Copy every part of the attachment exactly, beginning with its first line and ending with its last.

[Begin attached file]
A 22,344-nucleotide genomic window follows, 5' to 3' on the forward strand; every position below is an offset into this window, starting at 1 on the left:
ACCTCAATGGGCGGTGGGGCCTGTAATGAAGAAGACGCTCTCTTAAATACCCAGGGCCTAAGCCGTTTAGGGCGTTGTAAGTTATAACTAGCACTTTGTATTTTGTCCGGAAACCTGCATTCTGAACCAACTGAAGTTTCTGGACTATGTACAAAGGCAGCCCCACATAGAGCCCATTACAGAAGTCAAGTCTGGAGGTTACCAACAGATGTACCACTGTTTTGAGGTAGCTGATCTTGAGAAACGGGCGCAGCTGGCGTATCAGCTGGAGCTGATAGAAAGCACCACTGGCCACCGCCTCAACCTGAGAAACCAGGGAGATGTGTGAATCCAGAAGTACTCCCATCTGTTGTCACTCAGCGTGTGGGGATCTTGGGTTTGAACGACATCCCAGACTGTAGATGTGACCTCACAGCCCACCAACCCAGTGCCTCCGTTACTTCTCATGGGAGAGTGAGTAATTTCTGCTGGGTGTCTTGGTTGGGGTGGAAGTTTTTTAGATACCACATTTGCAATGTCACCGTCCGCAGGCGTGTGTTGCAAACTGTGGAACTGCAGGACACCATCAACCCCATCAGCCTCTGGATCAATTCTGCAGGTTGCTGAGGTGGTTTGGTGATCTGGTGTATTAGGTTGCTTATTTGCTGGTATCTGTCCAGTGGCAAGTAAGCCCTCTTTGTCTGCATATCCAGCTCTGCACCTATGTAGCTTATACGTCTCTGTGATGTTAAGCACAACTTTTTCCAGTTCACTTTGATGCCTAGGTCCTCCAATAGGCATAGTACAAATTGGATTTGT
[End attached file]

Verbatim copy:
A 22,344-nucleotide genomic window follows, 5' to 3' on the forward strand; every position below is an offset into this window, starting at 1 on the left:
ACCTCAATGGGCGGTGGGGCCTGTAATGAAGAAGACGCTCTCTTAAATACCCAGGGCCTAAGCCGTTTAGGGCGTTGTAAGTTATAACTAGCACTTTGTATTTTGTCCGGAAACCTGCATTCTGAACCAACTGAAGTTTCTGGACTATGTACAAAGGCAGCCCCACATAGAGCCCATTACAGAAGTCAAGTCTGGAGGTTACCAACAGATGTACCACTGTTTTGAGGTAGCTGATCTTGAGAAACGGGCGCAGCTGGCGTATCAGCTGGAGCTGATAGAAAGCACCACTGGCCACCGCCTCAACCTGAGAAACCAGGGAGATGTGTGAATCCAGAAGTACTCCCATCTGTTGTCACTCAGCGTGTGGGGATCTTGGGTTTGAACGACATCCCAGACTGTAGATGTGACCTCACAGCCCACCAACCCAGTGCCTCCGTTACTTCTCATGGGAGAGTGAGTAATTTCTGCTGGGTGTCTTGGTTGGGGTGGAAGTTTTTTAGATACCACATTTGCAATGTCACCGTCCGCAGGCGTGTGTTGCAAACTGTGGAACTGCAGGACACCATCAACCCCATCAGCCTCTGGATCAATTCTGCAGGTTGCTGAGGTGGTTTGGTGATCTGGTGTATTAGGTTGCTTATTTGCTGGTATCTGTCCAGTGGCAAGTAAGCCCTCTTTGTCTGCATATCCAGCTCTGCACCTATGTAGCTTATACGTCTCTGTGATGTTAAGCACAACTTTTTCCAGTTCACTTTGATGCCTAGGTCCTCCAATAGGCATAGTACAAATTGGATTTGT